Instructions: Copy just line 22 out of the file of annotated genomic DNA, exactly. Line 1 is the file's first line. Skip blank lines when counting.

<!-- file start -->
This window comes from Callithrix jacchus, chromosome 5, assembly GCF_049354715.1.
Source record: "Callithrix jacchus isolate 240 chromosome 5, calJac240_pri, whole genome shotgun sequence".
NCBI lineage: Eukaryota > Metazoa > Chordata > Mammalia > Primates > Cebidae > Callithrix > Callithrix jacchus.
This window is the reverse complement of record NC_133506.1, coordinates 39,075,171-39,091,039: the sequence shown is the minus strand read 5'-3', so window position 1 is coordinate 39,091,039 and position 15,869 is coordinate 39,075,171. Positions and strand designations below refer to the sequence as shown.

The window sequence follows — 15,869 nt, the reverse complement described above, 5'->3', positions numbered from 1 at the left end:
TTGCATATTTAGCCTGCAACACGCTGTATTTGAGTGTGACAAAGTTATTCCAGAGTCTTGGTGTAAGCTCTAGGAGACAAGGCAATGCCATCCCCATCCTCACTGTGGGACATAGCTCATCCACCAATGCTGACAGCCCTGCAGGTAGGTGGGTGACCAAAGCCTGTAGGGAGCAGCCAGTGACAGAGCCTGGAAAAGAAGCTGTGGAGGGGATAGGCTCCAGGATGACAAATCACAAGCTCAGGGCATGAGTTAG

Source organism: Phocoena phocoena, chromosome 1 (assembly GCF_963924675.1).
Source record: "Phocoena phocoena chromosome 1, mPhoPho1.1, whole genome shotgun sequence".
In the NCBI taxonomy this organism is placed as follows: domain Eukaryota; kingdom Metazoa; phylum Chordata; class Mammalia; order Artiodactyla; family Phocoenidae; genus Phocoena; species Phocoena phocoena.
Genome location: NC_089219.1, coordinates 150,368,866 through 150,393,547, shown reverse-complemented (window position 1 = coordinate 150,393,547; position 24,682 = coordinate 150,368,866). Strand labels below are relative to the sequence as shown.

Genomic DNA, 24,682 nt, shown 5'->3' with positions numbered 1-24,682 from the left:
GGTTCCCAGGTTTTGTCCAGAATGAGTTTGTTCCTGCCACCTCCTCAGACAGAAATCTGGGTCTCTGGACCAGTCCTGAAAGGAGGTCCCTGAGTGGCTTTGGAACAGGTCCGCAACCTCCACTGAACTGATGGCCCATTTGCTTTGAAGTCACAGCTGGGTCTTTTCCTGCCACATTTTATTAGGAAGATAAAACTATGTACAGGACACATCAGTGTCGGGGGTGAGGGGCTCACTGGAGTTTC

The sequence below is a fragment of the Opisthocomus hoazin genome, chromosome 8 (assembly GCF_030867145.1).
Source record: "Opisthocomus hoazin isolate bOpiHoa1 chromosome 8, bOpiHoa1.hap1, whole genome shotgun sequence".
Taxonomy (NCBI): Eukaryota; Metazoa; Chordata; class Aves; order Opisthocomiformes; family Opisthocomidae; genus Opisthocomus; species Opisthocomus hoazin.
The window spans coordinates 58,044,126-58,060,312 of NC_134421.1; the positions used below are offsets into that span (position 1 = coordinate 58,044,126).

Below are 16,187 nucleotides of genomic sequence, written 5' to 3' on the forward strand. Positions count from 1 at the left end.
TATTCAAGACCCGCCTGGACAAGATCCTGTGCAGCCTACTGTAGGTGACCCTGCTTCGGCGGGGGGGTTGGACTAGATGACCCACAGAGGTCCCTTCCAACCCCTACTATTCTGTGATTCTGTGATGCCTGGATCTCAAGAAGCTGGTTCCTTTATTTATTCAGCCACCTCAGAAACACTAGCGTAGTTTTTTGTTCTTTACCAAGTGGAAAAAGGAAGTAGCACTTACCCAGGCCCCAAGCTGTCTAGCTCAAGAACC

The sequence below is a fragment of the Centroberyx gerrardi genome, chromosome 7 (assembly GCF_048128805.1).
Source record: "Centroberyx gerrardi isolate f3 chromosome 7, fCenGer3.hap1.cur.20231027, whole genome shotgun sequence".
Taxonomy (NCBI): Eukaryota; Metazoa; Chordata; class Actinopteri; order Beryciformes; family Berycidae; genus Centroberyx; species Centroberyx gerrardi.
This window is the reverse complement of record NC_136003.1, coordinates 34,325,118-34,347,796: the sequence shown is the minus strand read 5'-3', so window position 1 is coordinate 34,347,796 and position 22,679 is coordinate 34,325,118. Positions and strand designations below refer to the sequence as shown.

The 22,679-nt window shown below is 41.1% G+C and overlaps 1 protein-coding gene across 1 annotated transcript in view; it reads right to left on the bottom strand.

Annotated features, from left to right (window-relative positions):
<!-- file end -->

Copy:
This window is the reverse complement of record NC_136003.1, coordinates 34,325,118-34,347,796: the sequence shown is the minus strand read 5'-3', so window position 1 is coordinate 34,347,796 and position 22,679 is coordinate 34,325,118. Positions and strand designations below refer to the sequence as shown.